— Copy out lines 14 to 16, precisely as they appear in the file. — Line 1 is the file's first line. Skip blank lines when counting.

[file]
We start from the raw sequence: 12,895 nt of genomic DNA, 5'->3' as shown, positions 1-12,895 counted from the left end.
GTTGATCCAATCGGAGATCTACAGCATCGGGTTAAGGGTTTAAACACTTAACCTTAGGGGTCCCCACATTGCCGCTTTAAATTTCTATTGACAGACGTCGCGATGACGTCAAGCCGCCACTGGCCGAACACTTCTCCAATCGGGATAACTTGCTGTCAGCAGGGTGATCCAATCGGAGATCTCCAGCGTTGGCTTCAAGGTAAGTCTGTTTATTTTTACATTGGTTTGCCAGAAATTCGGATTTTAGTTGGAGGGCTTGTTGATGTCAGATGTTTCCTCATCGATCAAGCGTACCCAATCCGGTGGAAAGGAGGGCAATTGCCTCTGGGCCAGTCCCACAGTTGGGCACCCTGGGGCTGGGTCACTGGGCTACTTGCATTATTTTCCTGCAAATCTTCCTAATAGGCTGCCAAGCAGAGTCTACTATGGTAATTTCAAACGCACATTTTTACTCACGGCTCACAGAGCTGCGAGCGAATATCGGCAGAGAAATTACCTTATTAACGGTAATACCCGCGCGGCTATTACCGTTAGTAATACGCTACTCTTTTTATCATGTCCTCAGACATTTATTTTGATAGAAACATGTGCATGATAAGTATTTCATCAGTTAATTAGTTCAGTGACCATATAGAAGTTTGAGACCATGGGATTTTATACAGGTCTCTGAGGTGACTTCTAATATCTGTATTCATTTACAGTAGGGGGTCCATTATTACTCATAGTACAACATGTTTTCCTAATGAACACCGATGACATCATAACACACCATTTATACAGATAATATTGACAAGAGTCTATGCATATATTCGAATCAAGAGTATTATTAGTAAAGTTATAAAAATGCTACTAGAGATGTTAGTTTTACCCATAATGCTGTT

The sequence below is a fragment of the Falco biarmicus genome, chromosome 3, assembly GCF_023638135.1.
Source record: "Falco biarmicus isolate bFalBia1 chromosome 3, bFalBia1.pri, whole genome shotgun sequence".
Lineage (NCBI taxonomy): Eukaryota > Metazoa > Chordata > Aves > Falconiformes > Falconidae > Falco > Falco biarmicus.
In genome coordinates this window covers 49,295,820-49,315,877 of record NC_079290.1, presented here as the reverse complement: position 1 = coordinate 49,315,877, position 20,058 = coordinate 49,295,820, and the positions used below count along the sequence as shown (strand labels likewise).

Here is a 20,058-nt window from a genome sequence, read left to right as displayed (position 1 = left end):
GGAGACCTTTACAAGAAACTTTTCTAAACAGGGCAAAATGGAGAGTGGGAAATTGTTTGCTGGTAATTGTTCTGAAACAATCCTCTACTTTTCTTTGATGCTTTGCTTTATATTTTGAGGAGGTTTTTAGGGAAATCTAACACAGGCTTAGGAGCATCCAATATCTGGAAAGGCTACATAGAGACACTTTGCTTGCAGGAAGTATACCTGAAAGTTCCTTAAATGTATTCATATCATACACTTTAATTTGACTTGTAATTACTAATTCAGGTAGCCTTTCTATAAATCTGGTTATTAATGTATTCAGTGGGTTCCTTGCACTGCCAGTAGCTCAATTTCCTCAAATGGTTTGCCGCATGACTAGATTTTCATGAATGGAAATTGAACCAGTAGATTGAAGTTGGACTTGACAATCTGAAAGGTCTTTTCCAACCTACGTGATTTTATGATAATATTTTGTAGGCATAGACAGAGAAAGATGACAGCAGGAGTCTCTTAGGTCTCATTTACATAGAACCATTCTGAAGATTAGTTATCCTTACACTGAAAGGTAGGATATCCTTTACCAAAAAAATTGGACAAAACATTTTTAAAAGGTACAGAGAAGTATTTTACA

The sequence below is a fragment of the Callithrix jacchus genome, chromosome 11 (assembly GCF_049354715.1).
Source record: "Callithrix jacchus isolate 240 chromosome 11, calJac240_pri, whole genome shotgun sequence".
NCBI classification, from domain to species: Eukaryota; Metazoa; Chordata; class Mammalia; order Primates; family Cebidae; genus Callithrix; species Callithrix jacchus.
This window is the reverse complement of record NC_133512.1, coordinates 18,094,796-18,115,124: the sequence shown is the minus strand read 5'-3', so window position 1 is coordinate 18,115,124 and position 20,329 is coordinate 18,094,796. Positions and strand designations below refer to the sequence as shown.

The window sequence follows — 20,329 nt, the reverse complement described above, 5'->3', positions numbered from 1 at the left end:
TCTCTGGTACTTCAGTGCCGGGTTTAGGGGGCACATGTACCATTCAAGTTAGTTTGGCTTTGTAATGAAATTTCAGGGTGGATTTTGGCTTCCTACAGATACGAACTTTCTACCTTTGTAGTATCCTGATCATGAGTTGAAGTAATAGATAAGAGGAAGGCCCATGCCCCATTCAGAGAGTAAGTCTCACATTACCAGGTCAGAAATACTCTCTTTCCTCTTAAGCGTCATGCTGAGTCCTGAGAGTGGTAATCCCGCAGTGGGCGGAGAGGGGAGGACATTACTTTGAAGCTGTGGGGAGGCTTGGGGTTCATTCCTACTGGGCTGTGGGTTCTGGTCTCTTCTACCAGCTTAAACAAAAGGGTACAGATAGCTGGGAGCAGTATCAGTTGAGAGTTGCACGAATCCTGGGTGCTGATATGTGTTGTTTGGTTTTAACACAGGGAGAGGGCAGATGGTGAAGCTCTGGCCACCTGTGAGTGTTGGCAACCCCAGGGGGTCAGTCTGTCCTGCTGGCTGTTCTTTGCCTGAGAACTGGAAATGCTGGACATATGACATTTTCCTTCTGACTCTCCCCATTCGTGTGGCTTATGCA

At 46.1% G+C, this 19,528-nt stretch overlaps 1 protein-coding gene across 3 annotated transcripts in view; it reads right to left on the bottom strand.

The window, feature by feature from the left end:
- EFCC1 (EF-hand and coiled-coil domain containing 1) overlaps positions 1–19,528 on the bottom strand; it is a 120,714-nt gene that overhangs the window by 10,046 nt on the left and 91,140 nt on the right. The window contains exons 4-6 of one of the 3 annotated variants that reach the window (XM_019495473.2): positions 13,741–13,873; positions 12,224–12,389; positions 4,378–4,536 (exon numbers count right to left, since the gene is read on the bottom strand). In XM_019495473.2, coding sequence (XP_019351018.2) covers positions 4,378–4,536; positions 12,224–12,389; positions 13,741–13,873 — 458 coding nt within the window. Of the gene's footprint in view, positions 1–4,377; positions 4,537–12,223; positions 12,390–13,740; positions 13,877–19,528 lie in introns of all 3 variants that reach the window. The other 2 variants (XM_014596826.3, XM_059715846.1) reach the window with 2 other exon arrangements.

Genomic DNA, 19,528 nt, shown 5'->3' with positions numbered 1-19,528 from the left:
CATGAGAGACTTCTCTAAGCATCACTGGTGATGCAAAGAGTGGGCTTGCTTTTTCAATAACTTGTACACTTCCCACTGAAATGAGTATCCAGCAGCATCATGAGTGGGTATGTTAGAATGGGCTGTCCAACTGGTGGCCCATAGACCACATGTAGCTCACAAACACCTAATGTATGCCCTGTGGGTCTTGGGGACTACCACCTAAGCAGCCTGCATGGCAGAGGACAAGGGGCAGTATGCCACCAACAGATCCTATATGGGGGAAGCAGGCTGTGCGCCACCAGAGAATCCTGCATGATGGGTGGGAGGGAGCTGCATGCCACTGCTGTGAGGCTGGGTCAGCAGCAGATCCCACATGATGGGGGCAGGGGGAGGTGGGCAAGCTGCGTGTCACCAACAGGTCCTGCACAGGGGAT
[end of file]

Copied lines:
TCTCTGGTACTTCAGTGCCGGGTTTAGGGGGCACATGTACCATTCAAGTTAGTTTGGCTTTGTAATGAAATTTCAGGGTGGATTTTGGCTTCCTACAGATACGAACTTTCTACCTTTGTAGTATCCTGATCATGAGTTGAAGTAATAGATAAGAGGAAGGCCCATGCCCCATTCAGAGAGTAAGTCTCACATTACCAGGTCAGAAATACTCTCTTTCCTCTTAAGCGTCATGCTGAGTCCTGAGAGTGGTAATCCCGCAGTGGGCGGAGAGGGGAGGACATTACTTTGAAGCTGTGGGGAGGCTTGGGGTTCATTCCTACTGGGCTGTGGGTTCTGGTCTCTTCTACCAGCTTAAACAAAAGGGTACAGATAGCTGGGAGCAGTATCAGTTGAGAGTTGCACGAATCCTGGGTGCTGATATGTGTTGTTTGGTTTTAACACAGGGAGAGGGCAGATGGTGAAGCTCTGGCCACCTGTGAGTGTTGGCAACCCCAGGGGGTCAGTCTGTCCTGCTGGCTGTTCTTTGCCTGAGAACTGGAAATGCTGGACATATGACATTTTCCTTCTGACTCTCCCCATTCGTGTGGCTTATGCA

At 46.1% G+C, this 19,528-nt stretch overlaps 1 protein-coding gene across 3 annotated transcripts in view; it reads right to left on the bottom strand.

The window, feature by feature from the left end: